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Are tourists still welcome after protests?

A man walks past a "Tourists Go Home" graffitti on a wall close to the City Hall in Oviedo, northern Spain, Image copyright EPA

After a wave of anti-tourism protests, the Spanish city of Barcelona plans a crackdown on illegal holiday rentals.

The move comes after signs popped up in the city telling tourists that local rents are now unaffordable because of demand for holiday accommodation.

People have to be licensed before they can let out their properties for short stays, but there are still an estimated 5,000 to 6,000 illegal holiday flats.

Anti-tourist feelings are running high and some have had eggs thrown at them.

Such campaigns are now being seen elsewhere in Spain, the world's third-biggest holiday destination, including the Basque city of San Sebastian, where an anti-tourism march was being held on Thursday.

The tourism industry is concerned at the potential global effect.

"Tourism is of immense economic benefit to European destinations and has become even more important in recent years," says a spokesperson for Abta, the UK travel agents' association.

"Most people appreciate these benefits and accept that at certain times of year, they will have to share their cities with significant numbers of tourists from around the world."

'Manage numbers'

Abta, perhaps unsurprisingly, blames the problem on the rise of online services such as Airbnb, which threaten its members' traditional business model while promoting a huge expansion in illegal tourist accommodation in cities such as Barcelona.

Image copyright AFP
Image caption Campaigners have helpfully translated their message for tourists

"The rapid growth of the peer-to-peer economy in recent years has led to significant increases in visitors to some cities, but due to the lack of licensing and regulation in this sector, it is impossible to fully understand tourism numbers," it says.

"We need mechanisms in place to manage numbers in crowded destinations, for the benefit of holidaymakers, destination residents and the travel industry. Logically, these measures would need to take account of both hotel visitors and peer-to-peer accommodation users."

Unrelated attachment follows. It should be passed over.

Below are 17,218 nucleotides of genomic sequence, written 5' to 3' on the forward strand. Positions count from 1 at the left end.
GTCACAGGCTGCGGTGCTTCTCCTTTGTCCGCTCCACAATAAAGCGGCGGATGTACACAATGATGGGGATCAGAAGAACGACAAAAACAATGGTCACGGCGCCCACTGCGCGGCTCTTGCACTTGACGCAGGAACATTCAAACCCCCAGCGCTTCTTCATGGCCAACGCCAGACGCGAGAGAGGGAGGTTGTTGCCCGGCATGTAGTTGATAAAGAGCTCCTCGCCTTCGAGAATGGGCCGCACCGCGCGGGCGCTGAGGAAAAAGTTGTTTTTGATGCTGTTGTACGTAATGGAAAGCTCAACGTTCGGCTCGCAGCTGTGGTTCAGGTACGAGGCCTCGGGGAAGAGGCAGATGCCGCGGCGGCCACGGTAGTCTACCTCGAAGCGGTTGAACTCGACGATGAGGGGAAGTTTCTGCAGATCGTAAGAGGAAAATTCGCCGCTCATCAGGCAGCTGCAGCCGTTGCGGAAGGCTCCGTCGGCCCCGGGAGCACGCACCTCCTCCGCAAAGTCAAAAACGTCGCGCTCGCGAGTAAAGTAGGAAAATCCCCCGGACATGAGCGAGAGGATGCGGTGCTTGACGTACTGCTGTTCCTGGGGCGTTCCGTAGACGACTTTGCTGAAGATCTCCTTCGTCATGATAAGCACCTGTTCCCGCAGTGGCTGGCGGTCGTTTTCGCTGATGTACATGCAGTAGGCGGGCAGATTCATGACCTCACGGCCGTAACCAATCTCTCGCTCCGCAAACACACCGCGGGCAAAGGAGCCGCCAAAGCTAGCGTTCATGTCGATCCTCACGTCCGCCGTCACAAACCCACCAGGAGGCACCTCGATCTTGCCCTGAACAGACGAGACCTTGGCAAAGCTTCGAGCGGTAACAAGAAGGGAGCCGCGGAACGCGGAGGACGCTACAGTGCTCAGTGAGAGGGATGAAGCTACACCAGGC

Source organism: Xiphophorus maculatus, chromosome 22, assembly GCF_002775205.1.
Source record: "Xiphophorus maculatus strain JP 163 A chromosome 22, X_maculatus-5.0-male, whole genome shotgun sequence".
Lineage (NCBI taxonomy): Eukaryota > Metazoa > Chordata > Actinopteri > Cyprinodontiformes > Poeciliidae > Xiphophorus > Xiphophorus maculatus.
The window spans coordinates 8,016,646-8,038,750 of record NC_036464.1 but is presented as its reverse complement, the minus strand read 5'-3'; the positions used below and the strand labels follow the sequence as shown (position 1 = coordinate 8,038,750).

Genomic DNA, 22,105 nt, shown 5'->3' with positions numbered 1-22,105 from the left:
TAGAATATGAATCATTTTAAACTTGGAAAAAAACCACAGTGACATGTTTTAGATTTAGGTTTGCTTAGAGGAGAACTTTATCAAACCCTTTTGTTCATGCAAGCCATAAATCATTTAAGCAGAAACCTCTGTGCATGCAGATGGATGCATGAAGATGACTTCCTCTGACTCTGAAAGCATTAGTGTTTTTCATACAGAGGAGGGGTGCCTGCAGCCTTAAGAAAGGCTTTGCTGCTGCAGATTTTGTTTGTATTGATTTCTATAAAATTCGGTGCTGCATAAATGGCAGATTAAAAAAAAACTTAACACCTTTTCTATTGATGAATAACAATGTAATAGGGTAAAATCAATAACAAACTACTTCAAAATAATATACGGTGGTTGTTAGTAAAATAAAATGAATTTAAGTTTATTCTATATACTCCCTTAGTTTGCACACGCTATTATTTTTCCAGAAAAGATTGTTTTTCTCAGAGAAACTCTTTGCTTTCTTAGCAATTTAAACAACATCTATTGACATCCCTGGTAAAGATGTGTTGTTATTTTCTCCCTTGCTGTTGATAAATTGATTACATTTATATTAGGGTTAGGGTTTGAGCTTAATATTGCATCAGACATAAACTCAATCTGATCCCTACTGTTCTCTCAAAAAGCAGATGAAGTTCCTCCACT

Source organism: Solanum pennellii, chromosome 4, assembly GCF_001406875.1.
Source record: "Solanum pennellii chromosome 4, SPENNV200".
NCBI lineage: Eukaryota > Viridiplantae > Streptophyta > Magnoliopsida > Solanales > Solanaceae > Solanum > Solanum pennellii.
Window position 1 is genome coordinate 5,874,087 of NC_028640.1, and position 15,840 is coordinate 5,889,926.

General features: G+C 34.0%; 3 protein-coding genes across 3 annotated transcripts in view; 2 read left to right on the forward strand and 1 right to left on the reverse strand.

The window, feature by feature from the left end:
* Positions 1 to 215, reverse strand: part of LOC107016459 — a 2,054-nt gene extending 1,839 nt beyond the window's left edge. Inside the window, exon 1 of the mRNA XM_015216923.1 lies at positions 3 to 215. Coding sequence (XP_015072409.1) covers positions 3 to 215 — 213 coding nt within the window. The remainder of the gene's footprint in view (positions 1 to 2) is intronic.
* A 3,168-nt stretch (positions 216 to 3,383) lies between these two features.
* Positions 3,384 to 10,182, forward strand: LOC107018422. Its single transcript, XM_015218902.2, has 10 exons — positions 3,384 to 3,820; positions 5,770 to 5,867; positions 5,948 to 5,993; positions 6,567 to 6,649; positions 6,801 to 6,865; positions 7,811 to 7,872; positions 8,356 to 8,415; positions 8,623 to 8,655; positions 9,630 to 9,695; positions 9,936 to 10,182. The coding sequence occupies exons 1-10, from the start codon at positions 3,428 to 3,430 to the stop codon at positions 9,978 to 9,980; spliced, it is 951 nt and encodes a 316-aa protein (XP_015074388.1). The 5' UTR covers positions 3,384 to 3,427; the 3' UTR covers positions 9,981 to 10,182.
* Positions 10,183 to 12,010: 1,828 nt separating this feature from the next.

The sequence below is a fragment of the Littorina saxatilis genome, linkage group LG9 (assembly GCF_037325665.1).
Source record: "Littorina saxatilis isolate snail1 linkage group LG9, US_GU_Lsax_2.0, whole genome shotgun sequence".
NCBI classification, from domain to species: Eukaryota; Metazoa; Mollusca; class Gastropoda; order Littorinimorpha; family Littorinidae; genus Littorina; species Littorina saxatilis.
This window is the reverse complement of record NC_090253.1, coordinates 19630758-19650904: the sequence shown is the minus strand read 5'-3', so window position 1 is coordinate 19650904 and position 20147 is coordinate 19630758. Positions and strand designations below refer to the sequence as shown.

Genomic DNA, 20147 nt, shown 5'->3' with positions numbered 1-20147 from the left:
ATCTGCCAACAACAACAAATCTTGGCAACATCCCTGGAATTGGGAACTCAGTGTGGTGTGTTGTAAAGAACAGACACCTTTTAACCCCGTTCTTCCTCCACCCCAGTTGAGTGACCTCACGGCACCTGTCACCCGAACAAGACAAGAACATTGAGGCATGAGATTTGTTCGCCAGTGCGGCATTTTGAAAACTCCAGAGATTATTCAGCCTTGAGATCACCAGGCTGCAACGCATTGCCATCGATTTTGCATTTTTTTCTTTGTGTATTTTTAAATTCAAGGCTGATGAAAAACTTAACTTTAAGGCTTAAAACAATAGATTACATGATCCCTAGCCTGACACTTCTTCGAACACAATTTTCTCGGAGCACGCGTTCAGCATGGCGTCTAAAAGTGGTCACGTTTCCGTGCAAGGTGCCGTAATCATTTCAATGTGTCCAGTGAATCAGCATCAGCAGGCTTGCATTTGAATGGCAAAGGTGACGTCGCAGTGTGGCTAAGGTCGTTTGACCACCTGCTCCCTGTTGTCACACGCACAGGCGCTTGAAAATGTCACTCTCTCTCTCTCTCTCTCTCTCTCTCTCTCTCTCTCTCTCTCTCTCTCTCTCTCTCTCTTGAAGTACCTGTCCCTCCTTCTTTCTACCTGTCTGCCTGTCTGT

Abta may have a point, though. According to some estimates, as many as 40% of Barcelona's tourist apartments are being rented out without the authorities' permission, making it much harder for local people to find affordable accommodation.

For now, tour guide operators and other local businesses say privately that the anti-tourist backlash has made little difference to the influx of visitors.

And the Spanish government must be hoping they are right.

More than 75 million tourists visited the country last year, and the number is expected to hit a record 83 million in 2017.

With Spain still recovering from its crippling economic crisis, tourism is more important to national well-being than ever before.

'Cookie-cutter' tourism

Lucy Fuggle, head of content at TrekkSoft, which provides logistics and software to travel firms, sees the discontent as a sign that tourism needs to change. "The backlash is concerning, but more so for the sentiment than the economic impact," she says.

Image copyright EPA
Image caption A cheap holiday in other people's misery?

"Tourism will continue - there's no doubt about that - but we see some changes that need to happen, such as improved regulations and better distribution of visitors across cities.

"In our work with tour and activity suppliers and tourism boards, we've noticed that visitors are increasingly seeking unique experiences in less 'typical' destinations," Ms Fuggle says.

"It's a step away from the cookie-cutter package trip, and if more visitors turn to this, we could see less dense distribution in struggling cities such as Barcelona and Venice. It comes at a greater cost to the consumer than budget city breaks, however."

Future fears

It's probably too late for the protesters to have much impact on this year's tourism numbers.

The surge in visitor numbers is being fuelled by powerful global economic forces. As the appeal of other once-popular destinations such as Tunisia, Turkey and Egypt is waning because of security concerns, Spain looks even more attractive as a haven for sun-worshippers.

But the impact of the anti-tourist campaign could well be felt in 2018 and beyond.

The Catalan Tourist Board is a regular exhibitor at London's World Travel Market tourism fair, held every November, along with 11 other Spanish travel organisations.

After some bumper years, the Spanish tourism industry will have to work hard to ensure that it too does not fall out of fashion.

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